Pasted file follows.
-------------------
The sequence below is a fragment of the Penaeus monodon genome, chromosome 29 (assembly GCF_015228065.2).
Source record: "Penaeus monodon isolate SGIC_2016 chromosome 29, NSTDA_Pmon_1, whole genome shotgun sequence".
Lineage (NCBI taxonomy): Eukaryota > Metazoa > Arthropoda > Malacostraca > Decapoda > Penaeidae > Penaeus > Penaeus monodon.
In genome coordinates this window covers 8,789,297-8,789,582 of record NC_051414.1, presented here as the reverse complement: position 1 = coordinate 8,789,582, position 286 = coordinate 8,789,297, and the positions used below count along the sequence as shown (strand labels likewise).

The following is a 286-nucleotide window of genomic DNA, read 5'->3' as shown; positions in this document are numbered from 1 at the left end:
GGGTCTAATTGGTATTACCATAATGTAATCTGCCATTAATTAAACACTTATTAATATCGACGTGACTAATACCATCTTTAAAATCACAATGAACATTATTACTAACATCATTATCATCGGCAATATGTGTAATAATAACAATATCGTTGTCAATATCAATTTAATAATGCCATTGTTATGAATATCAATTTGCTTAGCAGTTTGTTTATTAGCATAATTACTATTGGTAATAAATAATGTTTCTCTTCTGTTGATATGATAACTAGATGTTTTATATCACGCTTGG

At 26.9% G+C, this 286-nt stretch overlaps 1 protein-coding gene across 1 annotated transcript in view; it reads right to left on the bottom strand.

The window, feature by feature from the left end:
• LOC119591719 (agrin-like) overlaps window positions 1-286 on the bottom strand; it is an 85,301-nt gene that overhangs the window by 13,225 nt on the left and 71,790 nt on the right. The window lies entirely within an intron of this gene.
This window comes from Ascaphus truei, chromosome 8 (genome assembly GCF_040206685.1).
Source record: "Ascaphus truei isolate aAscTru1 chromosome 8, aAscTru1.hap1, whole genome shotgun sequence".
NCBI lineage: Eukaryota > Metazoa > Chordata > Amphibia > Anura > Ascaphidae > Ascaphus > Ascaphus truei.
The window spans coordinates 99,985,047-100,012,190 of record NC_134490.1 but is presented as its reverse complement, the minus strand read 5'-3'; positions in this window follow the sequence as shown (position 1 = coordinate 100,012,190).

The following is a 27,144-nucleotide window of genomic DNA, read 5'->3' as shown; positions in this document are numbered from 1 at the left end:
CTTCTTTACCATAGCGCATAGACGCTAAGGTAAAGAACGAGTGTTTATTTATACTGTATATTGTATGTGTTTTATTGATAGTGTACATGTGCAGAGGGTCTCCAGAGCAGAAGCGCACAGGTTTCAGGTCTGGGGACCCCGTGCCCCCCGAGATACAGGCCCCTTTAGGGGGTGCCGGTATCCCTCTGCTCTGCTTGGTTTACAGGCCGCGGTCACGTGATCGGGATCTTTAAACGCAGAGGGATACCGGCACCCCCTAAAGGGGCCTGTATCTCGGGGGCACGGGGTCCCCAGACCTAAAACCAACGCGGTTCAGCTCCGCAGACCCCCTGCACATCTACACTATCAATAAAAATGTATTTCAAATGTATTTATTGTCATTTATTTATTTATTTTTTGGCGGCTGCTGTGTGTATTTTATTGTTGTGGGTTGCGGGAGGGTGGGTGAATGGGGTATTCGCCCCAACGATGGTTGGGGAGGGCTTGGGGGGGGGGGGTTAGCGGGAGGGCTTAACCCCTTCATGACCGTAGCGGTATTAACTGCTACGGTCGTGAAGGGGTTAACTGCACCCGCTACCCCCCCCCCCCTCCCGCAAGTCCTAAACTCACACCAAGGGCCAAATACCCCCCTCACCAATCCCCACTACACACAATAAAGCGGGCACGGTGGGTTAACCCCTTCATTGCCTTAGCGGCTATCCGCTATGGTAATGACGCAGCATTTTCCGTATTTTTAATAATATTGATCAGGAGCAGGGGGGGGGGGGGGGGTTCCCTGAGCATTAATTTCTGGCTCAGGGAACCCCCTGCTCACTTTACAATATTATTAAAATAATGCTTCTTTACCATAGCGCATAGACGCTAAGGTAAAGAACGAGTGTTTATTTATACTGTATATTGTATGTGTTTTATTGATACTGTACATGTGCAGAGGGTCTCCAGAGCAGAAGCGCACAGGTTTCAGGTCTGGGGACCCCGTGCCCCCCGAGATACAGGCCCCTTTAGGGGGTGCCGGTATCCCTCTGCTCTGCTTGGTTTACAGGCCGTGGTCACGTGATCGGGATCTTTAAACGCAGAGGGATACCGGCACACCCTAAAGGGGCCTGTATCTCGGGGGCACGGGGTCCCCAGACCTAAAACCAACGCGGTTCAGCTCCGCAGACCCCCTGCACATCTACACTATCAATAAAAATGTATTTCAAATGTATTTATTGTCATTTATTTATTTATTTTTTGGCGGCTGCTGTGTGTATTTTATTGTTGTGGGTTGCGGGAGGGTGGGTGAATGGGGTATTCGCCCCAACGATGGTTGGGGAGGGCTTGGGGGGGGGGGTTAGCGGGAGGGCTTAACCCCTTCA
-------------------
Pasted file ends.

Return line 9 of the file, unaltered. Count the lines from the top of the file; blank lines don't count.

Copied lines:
• LOC119591719 (agrin-like) overlaps window positions 1-286 on the bottom strand; it is an 85,301-nt gene that overhangs the window by 13,225 nt on the left and 71,790 nt on the right. The window lies entirely within an intron of this gene.